Buying chicks from a reputable feed store, breeder or hatchery and providing them a clean, warm brooder with fresh water and feed will usually result in healthy chicks, but sometimes things go wrong. Here’s a guide to seven common problems and how to treat them naturally—without antibiotics or chemicals.
This is the No. 1 cause of death in baby chicks and a highly contagious parasitic disease of the intestinal tract. Red-tinted, bloody stools and lethargy are common symptoms. If you suspect a chick has coccidiosis, separate it from the flock and feed equal parts chick feed and milk mixed with plain yogurt. This will cause runny stools, which will help to flush the parasite from the intestines. Sprinkle some probiotic powder into the feed to replenish good bacteria and feed some oregano oil and cinnamon, both of which act as natural antibiotics.
While medicated feed is available for prevention of coccidiosis in chicks, a natural option includes adding apple cider vinegar, probiotic powder and garlic to your chicks’ diet to build strong immune systems.
2. Marek’s Disease
This term refers to several highly contagious viral syndromes that cause tumors and/or paralysis in birds. Partial immunity is achieved by vaccination or allowing healthy chicks limited exposure to the virus, which resides in nearly every chicken yard. As a preventative measure, ensure the brooder is clean and help chicks build strong immune systems by adding apple cider vinegar, garlic and probiotic powder to their diet.
There is no treatment for Marek’s disease, but separating infected chicks and ensuring they continue to eat, drink and keep their immune systems strong is their best chance of survival.
3. Pasty Butt
This potentially fatal condition occurs when feces stops up a chick’s vent so it can’t excrete. More common in shipped chicks, pasty butt is often caused by stress or temperature fluctuations.
Prevent pasty butt in your flock by purchasing chicks locally or hatching your own, keeping your brooder temperature constant, and not allowing children or household pets to stress chicks. If you do notice your chicks have pasty butt, carefully clean the vent with a cotton swab dipped in warm water and then in olive oil. Cornmeal, raw oatmeal and probiotic powder added to the feed can help clear up the condition.
This vitamin deficiency leaves a chick unable to hold up its head or walk normally. Because stargazing is thought to be partially caused by a thiamine (B vitamin) deficiency, treatment includes adding brewer’s yeast to the feed. Massaging the chick’s neck carefully for a few minutes several times a day can also help.
5. Scissor Beak
Also called crossed beak, this is a deformity in which the top and bottom of a chick’s beak don’t line up properly. Most often caused by genetics, it will likely worsen over time. To prevent future cases, chicks with the condition, or hens whose eggs hatch chicks with scissor beak, shouldn’t be bred.
In chicks with scissor beak, file the beak with an emery board to allow it to close better. Moisten the feed and raise the feeder to help the chick eat more easily, and feed the chick separately to assure it gets enough to eat.
6. Spraddle Leg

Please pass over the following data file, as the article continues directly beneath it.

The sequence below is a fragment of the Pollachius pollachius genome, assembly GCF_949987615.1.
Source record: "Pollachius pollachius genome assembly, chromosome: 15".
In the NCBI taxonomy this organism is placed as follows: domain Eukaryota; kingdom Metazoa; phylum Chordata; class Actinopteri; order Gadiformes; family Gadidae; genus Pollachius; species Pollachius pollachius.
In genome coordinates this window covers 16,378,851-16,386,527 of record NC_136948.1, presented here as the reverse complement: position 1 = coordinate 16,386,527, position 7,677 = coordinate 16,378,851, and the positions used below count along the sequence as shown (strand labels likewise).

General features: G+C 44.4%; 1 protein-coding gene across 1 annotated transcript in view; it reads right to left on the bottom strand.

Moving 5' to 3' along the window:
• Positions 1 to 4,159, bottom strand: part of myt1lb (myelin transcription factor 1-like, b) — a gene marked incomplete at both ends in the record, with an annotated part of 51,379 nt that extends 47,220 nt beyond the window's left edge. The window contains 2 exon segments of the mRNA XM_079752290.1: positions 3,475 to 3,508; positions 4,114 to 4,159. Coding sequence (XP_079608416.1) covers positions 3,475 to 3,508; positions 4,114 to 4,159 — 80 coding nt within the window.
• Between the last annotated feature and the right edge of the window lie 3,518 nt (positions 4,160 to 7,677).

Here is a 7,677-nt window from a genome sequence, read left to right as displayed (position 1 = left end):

When a chick’s legs slip out to the sides, making standing or walking impossible, it’s called spraddle leg. This condition is commonly caused by incubator temperature being too high or fluctuating too greatly, the brooder floor being too slippery or a vitamin deficiency. Prevent injury to your chicks by covering your brooder floor with rubber shelf liner or paper towels.
Wrapping an adhesive bandage or strips of vet wrap around the chick’s legs to stabilize them for a few days is usually the only treatment needed for spraddle leg. If you suspect a vitamin deficiency, a supplement, such as Nutri-Drench, is recommended.
7. Respiratory Issues
Respiratory problems are common in poultry due to their elaborate respiratory systems. Symptoms include runny or bubbling eyes, coughing, sneezing or runny nostrils. Keep your chicks’ airways functioning by using large-sized pine chips (never aromatic cedar) as brooder bedding to cut down on dust, and use white vinegar and water to clean the brooder instead of bleach, which creates toxic fumes when mixed with the ammonia in chick poop.
Initial treatment of chicken respiratory issues includes separating the chick and squirting saline solution into the eyes for several days to clear the sinuses. Often these symptoms are merely caused by dust or other irritants. If symptoms continue or worsen, chopped fresh basil, clover, dill and thyme can be offered to the chicks. Respiratory issues that don’t clear up in a week or so or continue to worsen can signal serious illness and you should consult your vet.
Despite these potentially serious problems, most can be avoided simply by purchasing chicks from a reputable source and practicing good brooder management. Toss in a few natural supplements to aid in immune system strength and more than likely you will never encounter any of these issues with your spring chicks.
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About the Author: Lisa Steele is the author of Fresh Eggs Daily: Raising Happy, Healthy Chickens...Naturally (St. Lynn’s Press, 2013). She lives on a small farm in Virginia with her husband and a variety of chickens, ducks, dogs, horses and a barn cat. She’is a frequent contributor to various chicken keeping publications, as well as her blog, www.fresh-eggs-daily.com, and is an avid gardener, crafter, baker and knitter in her free time.